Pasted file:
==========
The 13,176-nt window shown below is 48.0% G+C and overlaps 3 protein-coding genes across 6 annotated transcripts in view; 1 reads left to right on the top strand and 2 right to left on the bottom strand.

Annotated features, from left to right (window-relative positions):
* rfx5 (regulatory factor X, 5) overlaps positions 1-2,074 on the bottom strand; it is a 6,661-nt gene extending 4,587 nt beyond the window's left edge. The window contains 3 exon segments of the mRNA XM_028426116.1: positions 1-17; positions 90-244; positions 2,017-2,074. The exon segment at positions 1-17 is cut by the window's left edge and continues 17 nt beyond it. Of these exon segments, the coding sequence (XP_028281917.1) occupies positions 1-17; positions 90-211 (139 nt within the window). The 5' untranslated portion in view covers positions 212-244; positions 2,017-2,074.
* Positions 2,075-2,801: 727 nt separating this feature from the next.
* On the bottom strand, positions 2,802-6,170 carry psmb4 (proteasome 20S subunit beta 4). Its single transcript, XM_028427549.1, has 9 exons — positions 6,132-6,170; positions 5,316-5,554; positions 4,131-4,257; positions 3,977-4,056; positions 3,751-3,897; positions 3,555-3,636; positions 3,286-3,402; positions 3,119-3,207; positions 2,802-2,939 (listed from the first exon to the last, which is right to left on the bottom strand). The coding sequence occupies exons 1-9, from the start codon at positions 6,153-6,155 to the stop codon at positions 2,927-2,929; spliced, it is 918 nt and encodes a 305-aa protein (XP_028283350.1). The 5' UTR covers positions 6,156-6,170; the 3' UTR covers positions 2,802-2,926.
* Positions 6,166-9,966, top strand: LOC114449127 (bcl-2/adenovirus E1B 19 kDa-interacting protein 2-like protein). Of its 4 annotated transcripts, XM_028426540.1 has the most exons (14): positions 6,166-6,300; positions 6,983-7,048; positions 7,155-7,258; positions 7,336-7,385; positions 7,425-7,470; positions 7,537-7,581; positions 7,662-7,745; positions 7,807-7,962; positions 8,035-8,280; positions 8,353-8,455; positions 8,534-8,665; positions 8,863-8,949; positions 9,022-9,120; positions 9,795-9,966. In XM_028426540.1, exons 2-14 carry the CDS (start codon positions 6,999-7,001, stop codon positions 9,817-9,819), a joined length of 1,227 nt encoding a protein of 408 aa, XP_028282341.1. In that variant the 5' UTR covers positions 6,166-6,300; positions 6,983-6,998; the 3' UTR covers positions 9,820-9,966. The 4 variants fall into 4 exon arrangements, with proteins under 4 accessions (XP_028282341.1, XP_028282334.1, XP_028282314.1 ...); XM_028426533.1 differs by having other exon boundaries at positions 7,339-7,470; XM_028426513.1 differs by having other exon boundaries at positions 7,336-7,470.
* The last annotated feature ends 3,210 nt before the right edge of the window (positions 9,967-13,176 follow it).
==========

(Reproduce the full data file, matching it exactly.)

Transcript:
The 13,176-nt window shown below is 48.0% G+C and overlaps 3 protein-coding genes across 6 annotated transcripts in view; 1 reads left to right on the top strand and 2 right to left on the bottom strand.

Annotated features, from left to right (window-relative positions):
* rfx5 (regulatory factor X, 5) overlaps positions 1-2,074 on the bottom strand; it is a 6,661-nt gene extending 4,587 nt beyond the window's left edge. The window contains 3 exon segments of the mRNA XM_028426116.1: positions 1-17; positions 90-244; positions 2,017-2,074. The exon segment at positions 1-17 is cut by the window's left edge and continues 17 nt beyond it. Of these exon segments, the coding sequence (XP_028281917.1) occupies positions 1-17; positions 90-211 (139 nt within the window). The 5' untranslated portion in view covers positions 212-244; positions 2,017-2,074.
* Positions 2,075-2,801: 727 nt separating this feature from the next.
* On the bottom strand, positions 2,802-6,170 carry psmb4 (proteasome 20S subunit beta 4). Its single transcript, XM_028427549.1, has 9 exons — positions 6,132-6,170; positions 5,316-5,554; positions 4,131-4,257; positions 3,977-4,056; positions 3,751-3,897; positions 3,555-3,636; positions 3,286-3,402; positions 3,119-3,207; positions 2,802-2,939 (listed from the first exon to the last, which is right to left on the bottom strand). The coding sequence occupies exons 1-9, from the start codon at positions 6,153-6,155 to the stop codon at positions 2,927-2,929; spliced, it is 918 nt and encodes a 305-aa protein (XP_028283350.1). The 5' UTR covers positions 6,156-6,170; the 3' UTR covers positions 2,802-2,926.
* Positions 6,166-9,966, top strand: LOC114449127 (bcl-2/adenovirus E1B 19 kDa-interacting protein 2-like protein). Of its 4 annotated transcripts, XM_028426540.1 has the most exons (14): positions 6,166-6,300; positions 6,983-7,048; positions 7,155-7,258; positions 7,336-7,385; positions 7,425-7,470; positions 7,537-7,581; positions 7,662-7,745; positions 7,807-7,962; positions 8,035-8,280; positions 8,353-8,455; positions 8,534-8,665; positions 8,863-8,949; positions 9,022-9,120; positions 9,795-9,966. In XM_028426540.1, exons 2-14 carry the CDS (start codon positions 6,999-7,001, stop codon positions 9,817-9,819), a joined length of 1,227 nt encoding a protein of 408 aa, XP_028282341.1. In that variant the 5' UTR covers positions 6,166-6,300; positions 6,983-6,998; the 3' UTR covers positions 9,820-9,966. The 4 variants fall into 4 exon arrangements, with proteins under 4 accessions (XP_028282341.1, XP_028282334.1, XP_028282314.1 ...); XM_028426533.1 differs by having other exon boundaries at positions 7,339-7,470; XM_028426513.1 differs by having other exon boundaries at positions 7,336-7,470.
* The last annotated feature ends 3,210 nt before the right edge of the window (positions 9,967-13,176 follow it).